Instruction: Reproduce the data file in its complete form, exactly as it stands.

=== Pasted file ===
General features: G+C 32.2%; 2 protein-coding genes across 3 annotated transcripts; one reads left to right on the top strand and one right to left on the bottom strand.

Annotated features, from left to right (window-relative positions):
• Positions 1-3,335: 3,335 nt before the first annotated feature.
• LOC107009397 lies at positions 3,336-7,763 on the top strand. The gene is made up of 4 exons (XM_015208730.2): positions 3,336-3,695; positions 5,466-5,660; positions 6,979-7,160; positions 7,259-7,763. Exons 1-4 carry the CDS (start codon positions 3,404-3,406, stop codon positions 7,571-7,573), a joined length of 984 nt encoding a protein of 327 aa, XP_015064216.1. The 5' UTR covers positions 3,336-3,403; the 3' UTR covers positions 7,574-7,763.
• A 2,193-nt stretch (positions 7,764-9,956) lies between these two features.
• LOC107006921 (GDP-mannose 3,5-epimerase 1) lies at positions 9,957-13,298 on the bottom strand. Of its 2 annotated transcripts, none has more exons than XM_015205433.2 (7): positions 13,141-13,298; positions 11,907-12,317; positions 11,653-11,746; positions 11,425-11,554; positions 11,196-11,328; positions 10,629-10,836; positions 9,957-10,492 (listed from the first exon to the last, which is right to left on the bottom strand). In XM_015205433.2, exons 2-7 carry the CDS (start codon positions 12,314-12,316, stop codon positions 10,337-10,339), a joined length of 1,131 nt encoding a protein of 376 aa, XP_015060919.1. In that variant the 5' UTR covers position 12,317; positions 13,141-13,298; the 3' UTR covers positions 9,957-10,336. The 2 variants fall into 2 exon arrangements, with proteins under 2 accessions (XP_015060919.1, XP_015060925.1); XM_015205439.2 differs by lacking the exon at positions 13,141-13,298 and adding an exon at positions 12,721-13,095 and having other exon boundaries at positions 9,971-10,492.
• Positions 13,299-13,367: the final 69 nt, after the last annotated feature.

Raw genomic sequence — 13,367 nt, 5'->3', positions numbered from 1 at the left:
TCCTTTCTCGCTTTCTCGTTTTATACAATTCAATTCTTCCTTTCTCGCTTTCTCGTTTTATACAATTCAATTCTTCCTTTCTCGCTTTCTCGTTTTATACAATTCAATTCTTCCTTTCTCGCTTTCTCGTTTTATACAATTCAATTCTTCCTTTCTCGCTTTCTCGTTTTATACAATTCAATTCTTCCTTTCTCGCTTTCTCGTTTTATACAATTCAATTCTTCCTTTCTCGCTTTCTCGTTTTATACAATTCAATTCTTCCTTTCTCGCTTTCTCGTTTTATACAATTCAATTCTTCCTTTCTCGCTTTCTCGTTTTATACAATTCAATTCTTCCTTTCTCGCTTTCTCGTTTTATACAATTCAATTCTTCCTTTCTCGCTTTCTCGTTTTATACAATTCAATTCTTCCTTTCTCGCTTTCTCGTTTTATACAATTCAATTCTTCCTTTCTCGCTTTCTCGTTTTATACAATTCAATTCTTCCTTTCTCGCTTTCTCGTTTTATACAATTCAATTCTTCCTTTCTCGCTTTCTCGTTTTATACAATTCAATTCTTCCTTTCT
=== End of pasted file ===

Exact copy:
General features: G+C 32.2%; 2 protein-coding genes across 3 annotated transcripts; one reads left to right on the top strand and one right to left on the bottom strand.

Annotated features, from left to right (window-relative positions):
• Positions 1-3,335: 3,335 nt before the first annotated feature.
• LOC107009397 lies at positions 3,336-7,763 on the top strand. The gene is made up of 4 exons (XM_015208730.2): positions 3,336-3,695; positions 5,466-5,660; positions 6,979-7,160; positions 7,259-7,763. Exons 1-4 carry the CDS (start codon positions 3,404-3,406, stop codon positions 7,571-7,573), a joined length of 984 nt encoding a protein of 327 aa, XP_015064216.1. The 5' UTR covers positions 3,336-3,403; the 3' UTR covers positions 7,574-7,763.
• A 2,193-nt stretch (positions 7,764-9,956) lies between these two features.
• LOC107006921 (GDP-mannose 3,5-epimerase 1) lies at positions 9,957-13,298 on the bottom strand. Of its 2 annotated transcripts, none has more exons than XM_015205433.2 (7): positions 13,141-13,298; positions 11,907-12,317; positions 11,653-11,746; positions 11,425-11,554; positions 11,196-11,328; positions 10,629-10,836; positions 9,957-10,492 (listed from the first exon to the last, which is right to left on the bottom strand). In XM_015205433.2, exons 2-7 carry the CDS (start codon positions 12,314-12,316, stop codon positions 10,337-10,339), a joined length of 1,131 nt encoding a protein of 376 aa, XP_015060919.1. In that variant the 5' UTR covers position 12,317; positions 13,141-13,298; the 3' UTR covers positions 9,957-10,336. The 2 variants fall into 2 exon arrangements, with proteins under 2 accessions (XP_015060919.1, XP_015060925.1); XM_015205439.2 differs by lacking the exon at positions 13,141-13,298 and adding an exon at positions 12,721-13,095 and having other exon boundaries at positions 9,971-10,492.
• Positions 13,299-13,367: the final 69 nt, after the last annotated feature.

Raw genomic sequence — 13,367 nt, 5'->3', positions numbered from 1 at the left:
TCCTTTCTCGCTTTCTCGTTTTATACAATTCAATTCTTCCTTTCTCGCTTTCTCGTTTTATACAATTCAATTCTTCCTTTCTCGCTTTCTCGTTTTATACAATTCAATTCTTCCTTTCTCGCTTTCTCGTTTTATACAATTCAATTCTTCCTTTCTCGCTTTCTCGTTTTATACAATTCAATTCTTCCTTTCTCGCTTTCTCGTTTTATACAATTCAATTCTTCCTTTCTCGCTTTCTCGTTTTATACAATTCAATTCTTCCTTTCTCGCTTTCTCGTTTTATACAATTCAATTCTTCCTTTCTCGCTTTCTCGTTTTATACAATTCAATTCTTCCTTTCTCGCTTTCTCGTTTTATACAATTCAATTCTTCCTTTCTCGCTTTCTCGTTTTATACAATTCAATTCTTCCTTTCTCGCTTTCTCGTTTTATACAATTCAATTCTTCCTTTCTCGCTTTCTCGTTTTATACAATTCAATTCTTCCTTTCTCGCTTTCTCGTTTTATACAATTCAATTCTTCCTTTCTCGCTTTCTCGTTTTATACAATTCAATTCTTCCTTTCT